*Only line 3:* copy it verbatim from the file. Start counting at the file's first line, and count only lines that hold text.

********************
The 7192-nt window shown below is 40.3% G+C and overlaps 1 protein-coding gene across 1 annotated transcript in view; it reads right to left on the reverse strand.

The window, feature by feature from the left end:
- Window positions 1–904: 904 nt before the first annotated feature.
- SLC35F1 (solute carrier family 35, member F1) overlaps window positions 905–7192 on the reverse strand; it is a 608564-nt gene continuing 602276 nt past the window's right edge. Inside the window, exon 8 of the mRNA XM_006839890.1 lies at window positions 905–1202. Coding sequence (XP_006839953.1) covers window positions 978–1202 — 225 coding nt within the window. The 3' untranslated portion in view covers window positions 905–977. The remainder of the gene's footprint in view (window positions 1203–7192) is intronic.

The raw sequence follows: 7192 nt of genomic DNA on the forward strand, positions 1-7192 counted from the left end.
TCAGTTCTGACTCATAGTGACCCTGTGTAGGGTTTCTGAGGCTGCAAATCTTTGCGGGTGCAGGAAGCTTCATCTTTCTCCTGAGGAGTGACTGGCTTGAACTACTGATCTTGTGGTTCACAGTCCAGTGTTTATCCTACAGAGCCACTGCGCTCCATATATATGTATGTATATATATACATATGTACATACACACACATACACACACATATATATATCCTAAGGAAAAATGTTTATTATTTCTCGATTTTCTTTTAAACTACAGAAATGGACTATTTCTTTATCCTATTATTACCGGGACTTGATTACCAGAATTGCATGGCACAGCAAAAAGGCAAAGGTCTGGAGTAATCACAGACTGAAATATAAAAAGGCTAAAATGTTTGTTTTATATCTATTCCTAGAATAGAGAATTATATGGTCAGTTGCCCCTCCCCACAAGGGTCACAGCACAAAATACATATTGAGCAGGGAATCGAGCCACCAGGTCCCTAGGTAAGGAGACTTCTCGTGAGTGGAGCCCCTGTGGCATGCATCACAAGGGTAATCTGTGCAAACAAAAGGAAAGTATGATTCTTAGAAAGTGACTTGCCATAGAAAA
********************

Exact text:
- Window positions 1–904: 904 nt before the first annotated feature.